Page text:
Vanderbilt Law Review

First Page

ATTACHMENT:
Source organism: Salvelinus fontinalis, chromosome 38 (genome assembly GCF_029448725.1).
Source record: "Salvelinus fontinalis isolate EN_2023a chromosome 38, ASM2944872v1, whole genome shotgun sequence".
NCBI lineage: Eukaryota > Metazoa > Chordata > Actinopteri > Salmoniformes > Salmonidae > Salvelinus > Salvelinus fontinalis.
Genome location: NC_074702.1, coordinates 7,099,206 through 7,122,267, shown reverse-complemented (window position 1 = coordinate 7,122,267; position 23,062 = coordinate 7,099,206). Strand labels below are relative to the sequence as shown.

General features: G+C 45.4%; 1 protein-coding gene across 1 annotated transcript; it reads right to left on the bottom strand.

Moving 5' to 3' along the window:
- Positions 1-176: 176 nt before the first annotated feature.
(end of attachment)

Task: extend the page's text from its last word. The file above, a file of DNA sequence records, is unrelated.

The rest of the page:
The hearsay rule initially appears straightforward and sensible. It forbids witnesses from repeating secondhand, untested gossip in court, and who among us prefers to resolve legal disputes through untested gossip? Nonetheless, the rule's unpopularity in the legal profession is well-known and far-reaching. It is almost cliche to say that the rule confounds law students, confuses practicing attorneys, and vexes trial judges, who routinely make incorrect calls at trial with respect to hearsay admissibility. The rule fares no better in the halls of legal academia. Although defenses exist, scholars have unleashed a parade of pejoratives at the rule over the years, proclaiming it, among other things, "one of the law's most celebrated nightmares," "the spoiled child" of evidence law, the "partner in terror" to the rule against perpetuities, and "a bloated, nonsensical mess that is detached from empirical reality and common sense." How can such a conceptually simple rule create so much legal agita? In fact, there is a plethora of reasons: (1) the rule's confusing definition makes it difficult to apply; (2) it often does not actually do what it purports to do, on account of its hodgepodge of exceptions and exemptions; and (3) it suffers from the minor problem that the empirical assumptions on which the rule is based are untrue. It follows that perhaps no other evidentiary rule is as ripe for reform on the fiftieth anniversary of the Federal Rules of Evidence than the rule barring hearsay. And in reimagining the rule, it is time to abandon the leeches and bloodletting that led to the current rule and embrace an evidence-based approach to hearsay reform.